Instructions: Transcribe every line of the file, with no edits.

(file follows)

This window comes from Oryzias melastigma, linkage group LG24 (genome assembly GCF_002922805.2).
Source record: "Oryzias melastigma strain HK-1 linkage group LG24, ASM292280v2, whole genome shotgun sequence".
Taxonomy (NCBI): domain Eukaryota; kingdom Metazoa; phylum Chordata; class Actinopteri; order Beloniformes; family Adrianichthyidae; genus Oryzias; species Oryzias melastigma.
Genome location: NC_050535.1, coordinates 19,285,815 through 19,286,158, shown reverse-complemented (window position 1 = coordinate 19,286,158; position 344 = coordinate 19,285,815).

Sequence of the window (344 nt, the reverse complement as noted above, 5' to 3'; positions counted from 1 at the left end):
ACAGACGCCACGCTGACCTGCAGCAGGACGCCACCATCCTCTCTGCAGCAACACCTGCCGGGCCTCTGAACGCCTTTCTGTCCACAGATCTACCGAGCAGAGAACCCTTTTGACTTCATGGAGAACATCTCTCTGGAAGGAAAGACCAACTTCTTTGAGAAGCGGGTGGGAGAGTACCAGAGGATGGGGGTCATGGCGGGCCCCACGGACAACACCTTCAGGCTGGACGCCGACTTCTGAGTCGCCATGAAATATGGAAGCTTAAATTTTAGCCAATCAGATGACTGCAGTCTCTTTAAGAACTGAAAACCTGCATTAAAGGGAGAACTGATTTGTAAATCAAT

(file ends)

This window comes from Oryzias melastigma, linkage group LG24 (genome assembly GCF_002922805.2).
Source record: "Oryzias melastigma strain HK-1 linkage group LG24, ASM292280v2, whole genome shotgun sequence".
Taxonomy (NCBI): domain Eukaryota; kingdom Metazoa; phylum Chordata; class Actinopteri; order Beloniformes; family Adrianichthyidae; genus Oryzias; species Oryzias melastigma.
Genome location: NC_050535.1, coordinates 19,285,815 through 19,286,158, shown reverse-complemented (window position 1 = coordinate 19,286,158; position 344 = coordinate 19,285,815).

Sequence of the window (344 nt, the reverse complement as noted above, 5' to 3'; positions counted from 1 at the left end):
ACAGACGCCACGCTGACCTGCAGCAGGACGCCACCATCCTCTCTGCAGCAACACCTGCCGGGCCTCTGAACGCCTTTCTGTCCACAGATCTACCGAGCAGAGAACCCTTTTGACTTCATGGAGAACATCTCTCTGGAAGGAAAGACCAACTTCTTTGAGAAGCGGGTGGGAGAGTACCAGAGGATGGGGGTCATGGCGGGCCCCACGGACAACACCTTCAGGCTGGACGCCGACTTCTGAGTCGCCATGAAATATGGAAGCTTAAATTTTAGCCAATCAGATGACTGCAGTCTCTTTAAGAACTGAAAACCTGCATTAAAGGGAGAACTGATTTGTAAATCAAT